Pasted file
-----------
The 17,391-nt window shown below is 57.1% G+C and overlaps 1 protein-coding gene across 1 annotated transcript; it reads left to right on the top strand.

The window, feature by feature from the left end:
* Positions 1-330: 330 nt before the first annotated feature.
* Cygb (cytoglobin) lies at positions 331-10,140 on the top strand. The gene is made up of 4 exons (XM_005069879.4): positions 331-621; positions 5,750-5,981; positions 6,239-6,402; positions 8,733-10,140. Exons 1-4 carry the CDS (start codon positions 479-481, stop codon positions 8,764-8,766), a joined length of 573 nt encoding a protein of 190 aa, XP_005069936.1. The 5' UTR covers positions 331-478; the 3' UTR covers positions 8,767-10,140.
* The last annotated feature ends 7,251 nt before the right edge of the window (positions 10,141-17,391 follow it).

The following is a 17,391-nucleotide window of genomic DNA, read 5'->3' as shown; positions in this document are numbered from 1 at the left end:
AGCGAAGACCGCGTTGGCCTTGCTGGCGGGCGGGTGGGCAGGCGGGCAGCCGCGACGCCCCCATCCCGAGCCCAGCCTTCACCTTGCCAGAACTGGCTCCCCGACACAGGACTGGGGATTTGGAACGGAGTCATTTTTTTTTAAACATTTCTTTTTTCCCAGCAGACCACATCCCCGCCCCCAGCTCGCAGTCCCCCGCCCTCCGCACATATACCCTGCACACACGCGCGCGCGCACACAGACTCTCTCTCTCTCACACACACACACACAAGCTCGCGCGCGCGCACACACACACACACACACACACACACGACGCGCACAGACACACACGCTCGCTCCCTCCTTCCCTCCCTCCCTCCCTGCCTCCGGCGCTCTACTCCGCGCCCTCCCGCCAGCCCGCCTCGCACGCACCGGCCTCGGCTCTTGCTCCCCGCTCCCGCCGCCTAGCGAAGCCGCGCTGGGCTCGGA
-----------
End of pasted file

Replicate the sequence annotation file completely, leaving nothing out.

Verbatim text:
The 17,391-nt window shown below is 57.1% G+C and overlaps 1 protein-coding gene across 1 annotated transcript; it reads left to right on the top strand.

The window, feature by feature from the left end:
* Positions 1-330: 330 nt before the first annotated feature.
* Cygb (cytoglobin) lies at positions 331-10,140 on the top strand. The gene is made up of 4 exons (XM_005069879.4): positions 331-621; positions 5,750-5,981; positions 6,239-6,402; positions 8,733-10,140. Exons 1-4 carry the CDS (start codon positions 479-481, stop codon positions 8,764-8,766), a joined length of 573 nt encoding a protein of 190 aa, XP_005069936.1. The 5' UTR covers positions 331-478; the 3' UTR covers positions 8,767-10,140.
* The last annotated feature ends 7,251 nt before the right edge of the window (positions 10,141-17,391 follow it).

The following is a 17,391-nucleotide window of genomic DNA, read 5'->3' as shown; positions in this document are numbered from 1 at the left end:
AGCGAAGACCGCGTTGGCCTTGCTGGCGGGCGGGTGGGCAGGCGGGCAGCCGCGACGCCCCCATCCCGAGCCCAGCCTTCACCTTGCCAGAACTGGCTCCCCGACACAGGACTGGGGATTTGGAACGGAGTCATTTTTTTTTAAACATTTCTTTTTTCCCAGCAGACCACATCCCCGCCCCCAGCTCGCAGTCCCCCGCCCTCCGCACATATACCCTGCACACACGCGCGCGCGCACACAGACTCTCTCTCTCTCACACACACACACACAAGCTCGCGCGCGCGCACACACACACACACACACACACACACGACGCGCACAGACACACACGCTCGCTCCCTCCTTCCCTCCCTCCCTCCCTGCCTCCGGCGCTCTACTCCGCGCCCTCCCGCCAGCCCGCCTCGCACGCACCGGCCTCGGCTCTTGCTCCCCGCTCCCGCCGCCTAGCGAAGCCGCGCTGGGCTCGGA